An eggy mess

Refurbishing my family room has involved a few trips to the Used a Bit furniture store. On my first visit, I considered a large coffee table. An elegant clerk appreciated the table with me and said that it would be the perfect size to spread out a big puzzle that the family could solve together, which is something she loves to do.

Her gracious manner made it easy for me to picture a happy family bending together over a puzzle, cheering when someone placed a particularly tricky piece. It struck me that this clerk must have a gift for hospitality that shows up as she lays out puzzles for her family and also as she helps people like me shop for furniture. She turned my trip to a second-hand store into a special outing that felt full of promise. Even though I didn’t buy the table, I left feeling unexpectedly pampered.

A few weeks later, I returned to Used a Bit, pulling an enclosed trailer behind my truck. I had carefully engineered this opportunity, freeing the trailer from farm-related activities so I could bring home a couch. My favorite clerk was at the store again, and with her help, I found a sofa that felt like such a special addition to my home.

When I opened my trailer door to load in the sofa, I found that the young people who packed our eggs for our wholesale buyer had stashed all our rejected, slightly cracked eggs inside it. The trailer floor was coated with hundreds of broken eggs, which had jostled out of their crates as I drove to town. My favorite clerk showed up with paper towels and a trash can, praising my calm attitude and apologizing that she couldn’t stay because she had customers. I felt the same respect and graciousness from her that I did when she was helping me choose fun furniture.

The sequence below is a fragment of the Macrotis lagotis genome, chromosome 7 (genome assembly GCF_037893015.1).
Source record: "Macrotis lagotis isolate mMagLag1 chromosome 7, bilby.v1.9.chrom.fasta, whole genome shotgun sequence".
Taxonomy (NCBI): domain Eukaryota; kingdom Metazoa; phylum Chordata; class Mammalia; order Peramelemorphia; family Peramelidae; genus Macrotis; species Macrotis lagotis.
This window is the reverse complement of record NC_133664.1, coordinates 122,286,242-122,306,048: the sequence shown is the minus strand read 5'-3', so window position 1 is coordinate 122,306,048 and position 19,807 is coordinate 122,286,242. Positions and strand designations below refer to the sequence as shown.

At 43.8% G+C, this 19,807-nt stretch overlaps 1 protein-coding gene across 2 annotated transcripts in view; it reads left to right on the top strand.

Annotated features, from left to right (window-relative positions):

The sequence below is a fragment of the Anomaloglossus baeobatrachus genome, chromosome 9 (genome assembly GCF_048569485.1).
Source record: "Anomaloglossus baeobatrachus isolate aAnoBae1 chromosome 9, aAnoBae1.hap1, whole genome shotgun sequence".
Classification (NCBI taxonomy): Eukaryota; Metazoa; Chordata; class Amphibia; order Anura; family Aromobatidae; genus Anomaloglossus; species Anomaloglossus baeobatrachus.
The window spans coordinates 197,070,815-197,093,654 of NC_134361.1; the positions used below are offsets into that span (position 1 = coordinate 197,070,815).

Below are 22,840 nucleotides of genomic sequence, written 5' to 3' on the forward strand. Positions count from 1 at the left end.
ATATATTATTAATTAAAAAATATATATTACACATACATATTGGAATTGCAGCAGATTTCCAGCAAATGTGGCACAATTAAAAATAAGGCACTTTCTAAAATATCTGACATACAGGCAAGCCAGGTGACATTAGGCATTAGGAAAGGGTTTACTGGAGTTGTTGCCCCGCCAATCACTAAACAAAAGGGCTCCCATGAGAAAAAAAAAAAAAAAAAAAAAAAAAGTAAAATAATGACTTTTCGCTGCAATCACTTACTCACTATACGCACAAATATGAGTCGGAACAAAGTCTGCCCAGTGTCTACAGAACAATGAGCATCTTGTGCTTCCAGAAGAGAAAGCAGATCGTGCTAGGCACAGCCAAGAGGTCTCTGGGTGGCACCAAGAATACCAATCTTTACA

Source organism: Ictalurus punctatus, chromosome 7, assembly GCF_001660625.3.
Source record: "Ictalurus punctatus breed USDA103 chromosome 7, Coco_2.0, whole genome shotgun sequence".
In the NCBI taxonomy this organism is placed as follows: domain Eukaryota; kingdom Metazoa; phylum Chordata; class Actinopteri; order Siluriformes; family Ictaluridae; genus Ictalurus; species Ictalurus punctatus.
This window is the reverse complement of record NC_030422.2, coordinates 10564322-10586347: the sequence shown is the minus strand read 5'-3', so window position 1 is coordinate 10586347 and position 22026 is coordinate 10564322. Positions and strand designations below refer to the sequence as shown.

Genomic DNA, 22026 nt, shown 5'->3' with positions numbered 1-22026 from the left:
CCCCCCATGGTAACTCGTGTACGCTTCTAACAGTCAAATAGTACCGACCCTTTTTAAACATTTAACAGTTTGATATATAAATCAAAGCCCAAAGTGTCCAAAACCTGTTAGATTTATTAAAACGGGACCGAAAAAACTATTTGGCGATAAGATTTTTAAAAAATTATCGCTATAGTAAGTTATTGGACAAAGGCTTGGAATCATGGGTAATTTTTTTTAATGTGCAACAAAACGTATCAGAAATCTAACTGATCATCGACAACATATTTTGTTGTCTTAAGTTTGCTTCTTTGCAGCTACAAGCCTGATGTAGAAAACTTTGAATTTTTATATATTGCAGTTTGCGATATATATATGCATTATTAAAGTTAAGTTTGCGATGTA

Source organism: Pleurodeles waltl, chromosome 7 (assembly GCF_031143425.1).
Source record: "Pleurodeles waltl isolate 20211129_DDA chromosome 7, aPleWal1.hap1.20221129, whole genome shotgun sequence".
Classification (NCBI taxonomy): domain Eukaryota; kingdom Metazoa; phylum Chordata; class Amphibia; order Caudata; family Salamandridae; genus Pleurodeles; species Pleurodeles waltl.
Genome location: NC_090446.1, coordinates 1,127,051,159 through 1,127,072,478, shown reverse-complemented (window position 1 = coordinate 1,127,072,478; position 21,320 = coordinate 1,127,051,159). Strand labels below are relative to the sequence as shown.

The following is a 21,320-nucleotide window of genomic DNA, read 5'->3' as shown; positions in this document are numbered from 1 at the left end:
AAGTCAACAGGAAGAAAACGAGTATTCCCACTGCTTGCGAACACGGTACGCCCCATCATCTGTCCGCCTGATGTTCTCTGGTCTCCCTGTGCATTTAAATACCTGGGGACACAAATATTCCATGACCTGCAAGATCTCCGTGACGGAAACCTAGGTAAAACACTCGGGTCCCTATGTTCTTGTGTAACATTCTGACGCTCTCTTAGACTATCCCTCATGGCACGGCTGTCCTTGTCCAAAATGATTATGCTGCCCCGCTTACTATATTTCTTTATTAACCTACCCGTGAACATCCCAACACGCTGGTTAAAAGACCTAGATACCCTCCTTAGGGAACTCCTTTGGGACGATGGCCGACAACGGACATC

It’s one thing to be kind and elegant with a customer as you help her choose home decor. It is another thing to act that way to someone who is standing in a trailer with hundreds of broken eggs that are oozing out the door and onto the parking lot. This woman’s hospitality was not phased by a mess.

We all sometimes need the kind of hospitality that stays strong in the face of big messes. Even in situations that seem mundane, that kind of hospitality can be a force for healing because it nourishes people when they need it most. That kindness can take a life of its own and pass on from person to person long after the original act of hospitality passes from memory. 

I used up almost all the paper towels and filled a small trash can with goopy eggs, but I got that trailer clean enough to haul my sofa home. Finally, I arrived back at home with a fun new sofa, and with a fresh appreciation for the power of everyday kindness.

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